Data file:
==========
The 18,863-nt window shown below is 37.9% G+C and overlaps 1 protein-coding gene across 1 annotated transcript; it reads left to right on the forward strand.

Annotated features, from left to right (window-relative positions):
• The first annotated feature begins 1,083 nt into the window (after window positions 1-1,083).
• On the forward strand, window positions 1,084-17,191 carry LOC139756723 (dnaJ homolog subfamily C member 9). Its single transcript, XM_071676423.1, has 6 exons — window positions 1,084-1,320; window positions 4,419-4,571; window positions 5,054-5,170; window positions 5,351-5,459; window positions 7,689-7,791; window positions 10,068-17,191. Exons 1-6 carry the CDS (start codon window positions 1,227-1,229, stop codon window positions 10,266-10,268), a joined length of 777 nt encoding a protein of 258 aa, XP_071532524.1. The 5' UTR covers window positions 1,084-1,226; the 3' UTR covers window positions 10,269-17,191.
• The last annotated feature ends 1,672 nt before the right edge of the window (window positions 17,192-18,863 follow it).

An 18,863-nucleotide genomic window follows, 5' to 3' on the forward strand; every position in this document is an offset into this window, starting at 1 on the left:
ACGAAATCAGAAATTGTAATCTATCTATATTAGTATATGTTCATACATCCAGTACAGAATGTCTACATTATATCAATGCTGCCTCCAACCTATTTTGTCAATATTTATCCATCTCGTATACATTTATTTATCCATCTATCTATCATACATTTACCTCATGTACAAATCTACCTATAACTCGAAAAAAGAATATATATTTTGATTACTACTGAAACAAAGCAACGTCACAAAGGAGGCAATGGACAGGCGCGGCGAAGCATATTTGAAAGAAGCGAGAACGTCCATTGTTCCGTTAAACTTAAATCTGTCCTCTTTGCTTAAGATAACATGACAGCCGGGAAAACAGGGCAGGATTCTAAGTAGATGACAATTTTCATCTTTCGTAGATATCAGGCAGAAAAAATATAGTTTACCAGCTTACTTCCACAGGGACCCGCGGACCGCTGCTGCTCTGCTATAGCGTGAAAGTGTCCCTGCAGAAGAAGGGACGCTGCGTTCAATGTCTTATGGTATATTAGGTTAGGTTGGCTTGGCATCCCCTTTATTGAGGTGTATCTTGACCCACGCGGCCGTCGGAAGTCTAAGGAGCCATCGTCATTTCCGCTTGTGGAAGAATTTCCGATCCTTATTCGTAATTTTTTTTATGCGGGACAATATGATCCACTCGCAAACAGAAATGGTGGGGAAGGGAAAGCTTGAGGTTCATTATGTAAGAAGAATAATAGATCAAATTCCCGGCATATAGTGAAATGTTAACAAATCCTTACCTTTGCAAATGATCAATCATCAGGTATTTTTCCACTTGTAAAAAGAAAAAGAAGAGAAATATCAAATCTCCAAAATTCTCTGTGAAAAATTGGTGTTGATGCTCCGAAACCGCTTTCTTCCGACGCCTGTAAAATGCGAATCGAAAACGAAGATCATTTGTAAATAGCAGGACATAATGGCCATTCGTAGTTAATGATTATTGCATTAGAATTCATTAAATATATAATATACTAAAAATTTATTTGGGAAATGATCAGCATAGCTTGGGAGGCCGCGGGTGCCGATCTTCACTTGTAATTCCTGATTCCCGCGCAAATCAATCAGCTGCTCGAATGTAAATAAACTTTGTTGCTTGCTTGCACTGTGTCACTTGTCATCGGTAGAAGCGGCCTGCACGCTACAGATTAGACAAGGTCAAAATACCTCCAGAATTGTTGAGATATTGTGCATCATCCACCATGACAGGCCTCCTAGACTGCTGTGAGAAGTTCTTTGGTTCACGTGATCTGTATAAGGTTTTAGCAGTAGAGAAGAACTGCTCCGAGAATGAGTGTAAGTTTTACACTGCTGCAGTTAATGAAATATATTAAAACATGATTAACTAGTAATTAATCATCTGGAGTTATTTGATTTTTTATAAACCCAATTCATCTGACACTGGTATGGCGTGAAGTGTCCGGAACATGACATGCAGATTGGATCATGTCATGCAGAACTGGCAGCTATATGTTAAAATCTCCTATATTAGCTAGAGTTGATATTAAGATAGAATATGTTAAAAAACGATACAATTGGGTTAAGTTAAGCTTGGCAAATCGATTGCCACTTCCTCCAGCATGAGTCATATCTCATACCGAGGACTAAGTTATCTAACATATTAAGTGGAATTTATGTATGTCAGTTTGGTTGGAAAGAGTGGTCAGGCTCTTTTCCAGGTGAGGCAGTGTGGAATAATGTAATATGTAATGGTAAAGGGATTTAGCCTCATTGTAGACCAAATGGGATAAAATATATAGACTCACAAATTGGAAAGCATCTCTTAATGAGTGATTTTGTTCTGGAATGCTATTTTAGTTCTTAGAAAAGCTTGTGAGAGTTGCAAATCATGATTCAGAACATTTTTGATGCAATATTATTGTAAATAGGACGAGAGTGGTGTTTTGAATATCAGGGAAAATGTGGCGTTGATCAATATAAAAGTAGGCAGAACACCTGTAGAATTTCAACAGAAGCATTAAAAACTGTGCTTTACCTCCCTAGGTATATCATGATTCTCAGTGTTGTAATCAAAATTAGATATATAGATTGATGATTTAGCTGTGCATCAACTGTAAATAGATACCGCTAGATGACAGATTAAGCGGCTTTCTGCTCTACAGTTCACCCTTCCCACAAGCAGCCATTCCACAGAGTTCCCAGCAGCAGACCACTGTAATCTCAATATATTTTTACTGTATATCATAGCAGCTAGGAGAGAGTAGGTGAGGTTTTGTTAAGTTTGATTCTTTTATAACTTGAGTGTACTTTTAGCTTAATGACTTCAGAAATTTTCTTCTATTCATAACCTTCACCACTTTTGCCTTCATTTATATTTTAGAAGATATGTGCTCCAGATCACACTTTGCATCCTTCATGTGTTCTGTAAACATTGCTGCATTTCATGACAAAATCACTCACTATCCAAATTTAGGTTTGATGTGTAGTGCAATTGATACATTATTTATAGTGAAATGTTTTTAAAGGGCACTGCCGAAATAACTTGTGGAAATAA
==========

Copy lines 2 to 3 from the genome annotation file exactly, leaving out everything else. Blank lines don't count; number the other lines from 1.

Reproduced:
Annotated features, from left to right (window-relative positions):
• The first annotated feature begins 1,083 nt into the window (after window positions 1-1,083).